Four out of five ambulance control room staff are verbally abused by callers during a shift, suggests a small study in Emergency Medicine Journal.
Staff on the receiving end of these calls said that the extent of the abuse had made them consider leaving their jobs.
The findings are based on the detailed responses of 48 people working in an NHS ambulance service control room, serving a population of 1 million people
Staff were asked to indicate the levels of verbal abuse they received during each shift, and its impact on their health and wellbeing.
On average 59 calls were taken on each shift, four of which (7%) were verbally abusive. Over 80% of staff took at least one abusive call during each shift.
Patients and other emergency callers were the worst offenders. But doctors and nurses were also verbally abusive to control room staff.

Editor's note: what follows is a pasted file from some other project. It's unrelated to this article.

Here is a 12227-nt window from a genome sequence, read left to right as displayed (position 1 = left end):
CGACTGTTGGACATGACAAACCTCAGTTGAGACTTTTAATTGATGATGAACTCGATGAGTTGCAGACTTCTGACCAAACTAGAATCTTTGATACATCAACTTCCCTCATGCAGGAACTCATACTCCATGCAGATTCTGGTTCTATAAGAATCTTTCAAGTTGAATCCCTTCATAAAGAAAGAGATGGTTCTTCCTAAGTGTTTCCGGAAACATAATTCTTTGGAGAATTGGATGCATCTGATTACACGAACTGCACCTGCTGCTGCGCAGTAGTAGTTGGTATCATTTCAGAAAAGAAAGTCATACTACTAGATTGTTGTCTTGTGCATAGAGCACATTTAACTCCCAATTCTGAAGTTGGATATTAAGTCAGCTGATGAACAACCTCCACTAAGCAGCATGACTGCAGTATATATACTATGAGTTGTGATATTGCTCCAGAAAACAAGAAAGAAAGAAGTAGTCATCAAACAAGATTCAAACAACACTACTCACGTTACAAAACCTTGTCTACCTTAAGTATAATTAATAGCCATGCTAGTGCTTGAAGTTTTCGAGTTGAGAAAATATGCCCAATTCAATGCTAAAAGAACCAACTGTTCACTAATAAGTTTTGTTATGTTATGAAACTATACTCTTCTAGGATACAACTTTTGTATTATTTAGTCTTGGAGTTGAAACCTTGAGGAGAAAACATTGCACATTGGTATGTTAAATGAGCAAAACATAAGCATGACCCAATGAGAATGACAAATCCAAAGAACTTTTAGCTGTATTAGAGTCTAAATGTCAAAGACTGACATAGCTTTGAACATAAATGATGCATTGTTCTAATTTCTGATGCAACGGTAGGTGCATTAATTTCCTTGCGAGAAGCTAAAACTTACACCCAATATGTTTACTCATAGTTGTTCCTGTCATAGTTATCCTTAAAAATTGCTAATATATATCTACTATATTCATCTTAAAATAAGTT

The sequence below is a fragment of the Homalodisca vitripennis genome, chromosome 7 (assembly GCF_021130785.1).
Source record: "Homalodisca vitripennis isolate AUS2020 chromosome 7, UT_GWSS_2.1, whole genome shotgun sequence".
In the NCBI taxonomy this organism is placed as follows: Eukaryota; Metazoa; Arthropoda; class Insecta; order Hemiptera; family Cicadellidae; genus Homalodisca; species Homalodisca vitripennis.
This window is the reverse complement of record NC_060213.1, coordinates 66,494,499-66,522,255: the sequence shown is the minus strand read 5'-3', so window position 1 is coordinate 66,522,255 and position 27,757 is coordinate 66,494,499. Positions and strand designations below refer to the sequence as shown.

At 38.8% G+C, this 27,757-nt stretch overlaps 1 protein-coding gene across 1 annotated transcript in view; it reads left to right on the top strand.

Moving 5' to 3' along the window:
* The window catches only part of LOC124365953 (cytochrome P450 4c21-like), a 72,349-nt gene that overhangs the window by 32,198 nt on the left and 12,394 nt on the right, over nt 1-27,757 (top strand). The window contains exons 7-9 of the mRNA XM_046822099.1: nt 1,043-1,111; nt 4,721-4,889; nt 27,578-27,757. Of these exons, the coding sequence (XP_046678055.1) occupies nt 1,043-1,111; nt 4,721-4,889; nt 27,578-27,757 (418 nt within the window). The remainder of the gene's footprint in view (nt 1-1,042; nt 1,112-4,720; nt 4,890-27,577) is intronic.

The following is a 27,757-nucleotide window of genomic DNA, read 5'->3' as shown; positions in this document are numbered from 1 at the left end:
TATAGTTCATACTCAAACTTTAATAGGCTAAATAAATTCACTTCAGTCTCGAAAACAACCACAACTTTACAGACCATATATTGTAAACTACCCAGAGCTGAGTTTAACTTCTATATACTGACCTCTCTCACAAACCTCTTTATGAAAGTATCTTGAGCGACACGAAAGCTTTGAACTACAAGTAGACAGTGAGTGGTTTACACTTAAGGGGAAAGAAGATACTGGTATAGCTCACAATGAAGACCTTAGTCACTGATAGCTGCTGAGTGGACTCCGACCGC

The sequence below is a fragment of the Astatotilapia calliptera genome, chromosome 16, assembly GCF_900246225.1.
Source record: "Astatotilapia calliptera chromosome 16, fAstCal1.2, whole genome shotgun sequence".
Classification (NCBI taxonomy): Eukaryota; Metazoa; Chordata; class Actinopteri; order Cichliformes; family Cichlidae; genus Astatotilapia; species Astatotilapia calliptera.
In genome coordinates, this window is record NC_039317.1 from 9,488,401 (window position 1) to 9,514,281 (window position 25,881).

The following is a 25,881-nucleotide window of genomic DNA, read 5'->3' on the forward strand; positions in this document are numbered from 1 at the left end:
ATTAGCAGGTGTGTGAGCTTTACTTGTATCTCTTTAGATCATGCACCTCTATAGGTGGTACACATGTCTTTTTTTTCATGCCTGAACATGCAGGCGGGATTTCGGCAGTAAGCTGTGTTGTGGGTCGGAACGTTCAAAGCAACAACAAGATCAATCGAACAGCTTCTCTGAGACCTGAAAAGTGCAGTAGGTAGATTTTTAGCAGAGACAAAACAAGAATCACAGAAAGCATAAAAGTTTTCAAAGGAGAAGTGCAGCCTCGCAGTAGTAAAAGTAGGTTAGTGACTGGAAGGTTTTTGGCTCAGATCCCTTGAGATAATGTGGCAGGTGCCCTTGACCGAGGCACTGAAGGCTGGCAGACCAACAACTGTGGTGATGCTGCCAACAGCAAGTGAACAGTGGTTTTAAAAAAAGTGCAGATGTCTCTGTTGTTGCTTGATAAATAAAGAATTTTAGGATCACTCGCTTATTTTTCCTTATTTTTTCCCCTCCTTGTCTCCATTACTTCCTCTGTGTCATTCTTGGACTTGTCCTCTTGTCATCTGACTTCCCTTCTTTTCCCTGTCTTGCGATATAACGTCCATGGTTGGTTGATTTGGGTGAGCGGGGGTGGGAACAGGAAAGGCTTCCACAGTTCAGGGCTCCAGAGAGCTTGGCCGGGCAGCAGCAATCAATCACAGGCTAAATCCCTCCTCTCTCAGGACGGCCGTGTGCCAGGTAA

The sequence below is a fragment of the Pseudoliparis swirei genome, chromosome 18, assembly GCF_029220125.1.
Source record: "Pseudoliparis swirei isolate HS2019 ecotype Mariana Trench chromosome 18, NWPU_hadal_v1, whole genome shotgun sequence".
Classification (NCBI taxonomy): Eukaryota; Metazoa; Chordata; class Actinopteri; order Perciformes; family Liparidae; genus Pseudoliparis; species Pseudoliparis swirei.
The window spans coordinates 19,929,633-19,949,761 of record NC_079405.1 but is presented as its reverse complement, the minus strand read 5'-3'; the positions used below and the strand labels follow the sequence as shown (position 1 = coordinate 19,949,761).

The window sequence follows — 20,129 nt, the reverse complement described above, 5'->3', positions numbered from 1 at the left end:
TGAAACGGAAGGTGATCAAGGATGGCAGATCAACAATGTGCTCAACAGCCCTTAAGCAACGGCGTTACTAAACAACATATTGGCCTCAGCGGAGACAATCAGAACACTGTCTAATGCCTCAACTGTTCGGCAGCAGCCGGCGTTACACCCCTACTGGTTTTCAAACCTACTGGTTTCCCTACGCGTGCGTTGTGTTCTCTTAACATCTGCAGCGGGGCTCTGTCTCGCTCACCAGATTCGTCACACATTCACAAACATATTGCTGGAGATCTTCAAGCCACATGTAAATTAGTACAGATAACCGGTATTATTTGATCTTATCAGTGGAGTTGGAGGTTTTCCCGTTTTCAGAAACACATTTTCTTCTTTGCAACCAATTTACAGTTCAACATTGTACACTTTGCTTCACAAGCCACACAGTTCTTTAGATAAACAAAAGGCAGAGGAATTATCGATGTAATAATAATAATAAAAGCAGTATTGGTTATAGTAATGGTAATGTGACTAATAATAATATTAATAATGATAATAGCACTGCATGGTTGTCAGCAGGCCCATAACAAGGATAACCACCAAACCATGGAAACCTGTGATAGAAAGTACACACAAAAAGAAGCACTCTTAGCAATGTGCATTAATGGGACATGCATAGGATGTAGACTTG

The least likely to be abusive were members of the fire service.
Staff felt the abuse stemmed more from frustration and anxiety and a lack of understanding about the role of control room staff rather than anger or drunkenness.
But verbal abuse was associated with emotional exhaustion and depersonalisation, as well as anxiety and depression, among staff. And it had prompted them to consider leaving their jobs.
The authors suggest that more training in defusing such situations should be offered to staff. And more should be done to find out the true extent of verbal abuse across the NHS, they say.
?Verbal abuse is distressing and may have longer term implications for both employee health and turnover,? they conclude.